DAYS 4 & 5. The Train and Rain in Spain.
After yesterday’s morning start in the mountain mist and rain, today the sun was back! So were the hills! Our hardest day yet. Eventually we found a bar for elevenses, coffee and cake. No puncture this time for Ewa, who was really struggling up the hills. But a bit of metal work to a binding rear mudguard, and her power immediately returned!
Next stop, lunch at Colunga’s Playa de la Griega. A beautiful sandy bay for a bit of sun bathing, and Irena and Yoshi even braved the cold, Biscay brine.
Then we had a picnic in the park, before getting back on the road towards Gijon.
The Camino now following winding country lanes, more steep ups and downs through scenic woods and fields. Eventually we came to a main road and a big sign showing that we were indeed on the right road towards our final destination at Santiago.
But of course this flat bit did not go on very far, before there was a long high speed descent into yet another river valley at Villaviciosa. Time for coffees and coke (bottles, not white powder!) at a riverside café, before – you guessed it – a very long, very hard climb, back to the high ground. Another 30k and more hills later, we arrived in the early evening at the city port of Gijon. We stopped to ask the locals where the pilgrim hostel was. But could we find this hostel?
First we were directed this way, then that way, then up there or was it down there. Twilight came and darkness fell and still we were scooting round, until finally, we found some one who did know where it was. Ask a policeman!
The hostel was tucked away at the back of the police station. It was originally a monastery, with a stout, metal studied door. Not sure if that had been to keep the monks in or the Spanish ladies out. But Ewa pulled the metal chain beside the door and we heard a real brass bell ring in the distance. After a long wait we heard heavy footsteps approaching the door, followed by a clunk as a small iron barred hatch opened so that we could just make out a face. No welcoming smile, just in Spanish “we’re full up” or words to that effect. But just before the hatch was slammed shut, Ewa gave a big smile, showed a bit of suntanned thigh and the door was unbolted so we all stumbled in!
Actually they were full up, having a big party of crippled children staying on a summer holiday. And once inside we were very well catered for – and all for only 3 euros each. for the night!
The area from Gijon and beyond to the next city, Aviles, is heavily industrialised. So come morn, we took a train, west, along the coast and then cycled on to the small fishing port of Cudillero. Here, in the harbour we had a rather expensive meal. With more Asturian cider!
But why do I keep mentioning Asturian cider?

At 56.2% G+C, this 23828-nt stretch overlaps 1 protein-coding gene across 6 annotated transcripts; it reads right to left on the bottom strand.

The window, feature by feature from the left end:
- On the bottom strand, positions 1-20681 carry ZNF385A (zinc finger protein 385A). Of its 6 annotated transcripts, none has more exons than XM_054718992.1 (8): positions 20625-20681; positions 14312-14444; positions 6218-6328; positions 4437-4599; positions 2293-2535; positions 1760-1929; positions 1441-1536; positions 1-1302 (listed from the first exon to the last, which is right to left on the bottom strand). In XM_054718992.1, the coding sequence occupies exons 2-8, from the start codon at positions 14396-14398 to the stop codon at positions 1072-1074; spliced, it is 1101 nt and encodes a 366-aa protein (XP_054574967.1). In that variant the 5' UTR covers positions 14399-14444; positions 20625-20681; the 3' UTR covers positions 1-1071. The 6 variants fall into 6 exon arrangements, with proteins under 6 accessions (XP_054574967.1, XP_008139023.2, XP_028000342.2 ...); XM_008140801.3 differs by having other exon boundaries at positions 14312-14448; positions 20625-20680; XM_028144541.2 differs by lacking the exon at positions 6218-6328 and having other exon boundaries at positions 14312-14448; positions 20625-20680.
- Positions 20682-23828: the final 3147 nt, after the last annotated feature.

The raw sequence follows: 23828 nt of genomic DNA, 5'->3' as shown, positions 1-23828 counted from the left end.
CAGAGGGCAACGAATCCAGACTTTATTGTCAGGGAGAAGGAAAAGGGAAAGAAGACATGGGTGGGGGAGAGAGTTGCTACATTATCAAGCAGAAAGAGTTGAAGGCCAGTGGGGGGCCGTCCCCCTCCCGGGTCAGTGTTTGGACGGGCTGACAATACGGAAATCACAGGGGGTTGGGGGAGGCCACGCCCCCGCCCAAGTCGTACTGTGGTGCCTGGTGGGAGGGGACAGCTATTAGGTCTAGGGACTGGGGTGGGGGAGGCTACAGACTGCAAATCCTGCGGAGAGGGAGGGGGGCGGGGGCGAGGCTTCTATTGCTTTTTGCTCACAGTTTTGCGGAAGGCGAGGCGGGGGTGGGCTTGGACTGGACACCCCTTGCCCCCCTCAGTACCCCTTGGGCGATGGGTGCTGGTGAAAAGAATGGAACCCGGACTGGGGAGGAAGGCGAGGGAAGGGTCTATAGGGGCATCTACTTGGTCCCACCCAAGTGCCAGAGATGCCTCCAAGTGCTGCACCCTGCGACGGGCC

Not only because it is a very tasty drink, but due to a long tradition that enhances it’s special and unique flavour.
The way in which cider is poured in Asturias is a true art form. To pour cider the traditional Asturian way, hold the bottle high above your head with one hand and the glass in your other hand near your knees – try to get the maximum distance between the two. Then start pouring! Like this!
After pouring several glasses of the flavoursome Asturian cider down our throats and like the waiter, not spilling a drop, we went to explore a bit of this old Spanish fishing harbour. The Spanish love fish – all sorts of fish. So the ladies wanted to see what culinary delights were on offer. All I can say is that it was a bit more than my local Chinese fish and chippy in Purley!
And then the sunshine changed to rain, lots of it!
It is said, that the rain in Spain falls mainly on the plains – not true. It buckets down mainly on the hills! So after more wooded hills and steep sided valleys, we arrived, very wet and bedraggled, at Pension Prado. Here we opted for the special pilgrims’ accommodation in the “horreos”.
An horreos is an ancient, traditional barn, built up on stone pillars. Very twee! And very cheap!!! We could now hang up our wet clothes to dry, rest, relax, eat and drink more Asturian cider, and sleep like babes until the sun came back in the morning.
It was this, our memorable, shared night in the horreos, that in hindsight for me turned out to be truly memorable! The evening meal was taken in the restaurant of the Pension Prado. And as I have earlier mentioned, the Spanish do love their fish. So Ewa, Irena and Yoshi had freshly caught fish. Instead I chose Lomo de Cerdo from the menu, only because “cerdo” was the only word that I understood. Cerdo being pork and I am a carnivore! But the effects of this choice did not arise until later! So read, in next month’s Gazette, Part 3 of our expedition into the unknown!